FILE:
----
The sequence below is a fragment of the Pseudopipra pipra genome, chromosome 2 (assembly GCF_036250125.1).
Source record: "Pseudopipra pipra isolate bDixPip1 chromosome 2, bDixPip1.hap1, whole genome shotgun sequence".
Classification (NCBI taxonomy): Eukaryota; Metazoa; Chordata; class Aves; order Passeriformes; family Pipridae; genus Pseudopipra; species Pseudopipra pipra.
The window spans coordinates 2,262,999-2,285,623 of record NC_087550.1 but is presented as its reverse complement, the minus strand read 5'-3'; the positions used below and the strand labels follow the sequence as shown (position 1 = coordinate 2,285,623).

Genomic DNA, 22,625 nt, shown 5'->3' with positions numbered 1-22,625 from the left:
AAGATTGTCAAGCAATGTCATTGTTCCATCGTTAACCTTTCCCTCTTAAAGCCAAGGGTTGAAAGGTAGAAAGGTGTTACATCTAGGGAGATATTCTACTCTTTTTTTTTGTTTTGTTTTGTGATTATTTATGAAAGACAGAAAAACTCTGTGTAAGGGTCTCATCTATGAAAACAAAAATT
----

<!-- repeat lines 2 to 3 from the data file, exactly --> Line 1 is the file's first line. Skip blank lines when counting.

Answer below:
Source record: "Pseudopipra pipra isolate bDixPip1 chromosome 2, bDixPip1.hap1, whole genome shotgun sequence".
Classification (NCBI taxonomy): Eukaryota; Metazoa; Chordata; class Aves; order Passeriformes; family Pipridae; genus Pseudopipra; species Pseudopipra pipra.